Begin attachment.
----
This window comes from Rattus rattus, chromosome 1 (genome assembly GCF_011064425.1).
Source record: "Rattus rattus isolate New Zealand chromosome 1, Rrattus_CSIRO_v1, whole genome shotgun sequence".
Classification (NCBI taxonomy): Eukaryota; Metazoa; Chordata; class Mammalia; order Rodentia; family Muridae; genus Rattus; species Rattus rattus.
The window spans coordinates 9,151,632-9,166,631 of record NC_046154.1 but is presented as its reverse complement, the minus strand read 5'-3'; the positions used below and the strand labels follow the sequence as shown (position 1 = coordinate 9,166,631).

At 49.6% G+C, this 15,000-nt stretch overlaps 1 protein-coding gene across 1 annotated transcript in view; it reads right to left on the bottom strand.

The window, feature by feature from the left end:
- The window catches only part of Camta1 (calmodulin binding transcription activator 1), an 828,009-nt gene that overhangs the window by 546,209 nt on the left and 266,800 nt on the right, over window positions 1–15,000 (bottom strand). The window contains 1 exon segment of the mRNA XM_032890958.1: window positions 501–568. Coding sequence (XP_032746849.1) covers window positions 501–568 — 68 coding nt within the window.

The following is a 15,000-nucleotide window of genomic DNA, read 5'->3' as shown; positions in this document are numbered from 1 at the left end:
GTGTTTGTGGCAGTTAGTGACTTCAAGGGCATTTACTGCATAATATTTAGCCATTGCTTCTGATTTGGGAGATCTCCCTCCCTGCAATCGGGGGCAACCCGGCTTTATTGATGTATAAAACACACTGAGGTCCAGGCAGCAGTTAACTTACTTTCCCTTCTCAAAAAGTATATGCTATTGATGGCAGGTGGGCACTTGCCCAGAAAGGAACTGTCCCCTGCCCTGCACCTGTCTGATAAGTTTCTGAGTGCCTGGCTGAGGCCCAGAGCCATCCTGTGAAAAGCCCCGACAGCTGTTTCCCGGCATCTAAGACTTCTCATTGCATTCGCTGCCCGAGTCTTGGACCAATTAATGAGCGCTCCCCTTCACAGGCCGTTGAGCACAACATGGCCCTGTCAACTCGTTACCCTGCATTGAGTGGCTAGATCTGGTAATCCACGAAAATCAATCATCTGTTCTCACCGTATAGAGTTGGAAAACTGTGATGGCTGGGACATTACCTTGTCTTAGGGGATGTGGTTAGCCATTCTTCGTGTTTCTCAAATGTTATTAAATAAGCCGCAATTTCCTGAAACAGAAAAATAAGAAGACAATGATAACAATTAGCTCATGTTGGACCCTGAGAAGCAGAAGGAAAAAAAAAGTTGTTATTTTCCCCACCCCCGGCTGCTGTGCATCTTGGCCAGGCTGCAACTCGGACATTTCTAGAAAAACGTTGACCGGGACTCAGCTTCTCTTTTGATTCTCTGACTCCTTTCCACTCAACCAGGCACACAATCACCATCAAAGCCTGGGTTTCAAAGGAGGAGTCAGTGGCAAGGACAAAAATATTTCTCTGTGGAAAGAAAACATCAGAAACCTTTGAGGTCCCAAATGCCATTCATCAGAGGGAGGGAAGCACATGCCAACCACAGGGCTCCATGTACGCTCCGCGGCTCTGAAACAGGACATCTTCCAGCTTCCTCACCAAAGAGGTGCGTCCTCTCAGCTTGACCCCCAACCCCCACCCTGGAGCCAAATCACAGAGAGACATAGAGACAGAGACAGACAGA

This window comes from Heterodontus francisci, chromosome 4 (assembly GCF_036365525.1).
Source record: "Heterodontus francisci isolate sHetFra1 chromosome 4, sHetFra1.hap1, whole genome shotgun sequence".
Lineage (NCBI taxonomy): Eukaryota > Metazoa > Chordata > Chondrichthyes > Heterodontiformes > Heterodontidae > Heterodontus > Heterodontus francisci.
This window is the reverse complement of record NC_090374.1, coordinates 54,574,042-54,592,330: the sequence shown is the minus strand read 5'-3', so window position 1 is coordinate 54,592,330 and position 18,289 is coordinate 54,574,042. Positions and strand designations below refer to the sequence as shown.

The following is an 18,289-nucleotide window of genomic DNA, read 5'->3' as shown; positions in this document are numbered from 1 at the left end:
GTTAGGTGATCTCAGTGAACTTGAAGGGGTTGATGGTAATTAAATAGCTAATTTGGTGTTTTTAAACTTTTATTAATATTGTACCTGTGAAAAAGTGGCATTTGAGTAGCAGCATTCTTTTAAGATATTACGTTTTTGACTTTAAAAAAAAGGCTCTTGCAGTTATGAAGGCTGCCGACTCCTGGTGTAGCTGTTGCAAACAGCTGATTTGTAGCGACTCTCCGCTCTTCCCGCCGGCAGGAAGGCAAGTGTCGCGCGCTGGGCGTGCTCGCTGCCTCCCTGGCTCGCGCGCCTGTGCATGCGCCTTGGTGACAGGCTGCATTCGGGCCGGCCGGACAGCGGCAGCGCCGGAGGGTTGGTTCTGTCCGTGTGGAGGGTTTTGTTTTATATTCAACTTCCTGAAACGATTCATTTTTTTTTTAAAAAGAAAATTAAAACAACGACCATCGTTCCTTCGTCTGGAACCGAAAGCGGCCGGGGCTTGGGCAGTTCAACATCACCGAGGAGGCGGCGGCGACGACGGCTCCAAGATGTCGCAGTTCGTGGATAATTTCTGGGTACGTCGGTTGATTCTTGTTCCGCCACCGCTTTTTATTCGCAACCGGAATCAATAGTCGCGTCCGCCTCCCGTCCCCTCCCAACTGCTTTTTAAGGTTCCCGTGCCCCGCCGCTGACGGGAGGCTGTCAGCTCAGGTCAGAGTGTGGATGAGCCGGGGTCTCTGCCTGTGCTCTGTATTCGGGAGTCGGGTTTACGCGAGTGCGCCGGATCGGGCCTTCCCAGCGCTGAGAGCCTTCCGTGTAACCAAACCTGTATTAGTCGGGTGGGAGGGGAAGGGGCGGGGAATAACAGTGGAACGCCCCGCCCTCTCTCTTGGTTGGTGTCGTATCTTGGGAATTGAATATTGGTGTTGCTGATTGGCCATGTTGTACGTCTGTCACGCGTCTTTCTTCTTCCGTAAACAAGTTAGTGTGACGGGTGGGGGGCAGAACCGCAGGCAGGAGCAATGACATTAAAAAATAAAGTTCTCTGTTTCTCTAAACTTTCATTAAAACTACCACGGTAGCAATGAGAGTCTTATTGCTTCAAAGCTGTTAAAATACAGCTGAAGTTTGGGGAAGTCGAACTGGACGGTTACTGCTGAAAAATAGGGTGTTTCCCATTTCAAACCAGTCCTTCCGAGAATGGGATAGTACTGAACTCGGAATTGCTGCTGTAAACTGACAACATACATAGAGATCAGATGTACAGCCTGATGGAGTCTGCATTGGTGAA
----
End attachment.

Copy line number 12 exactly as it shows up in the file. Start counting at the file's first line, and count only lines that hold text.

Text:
Lineage (NCBI taxonomy): Eukaryota > Metazoa > Chordata > Chondrichthyes > Heterodontiformes > Heterodontidae > Heterodontus > Heterodontus francisci.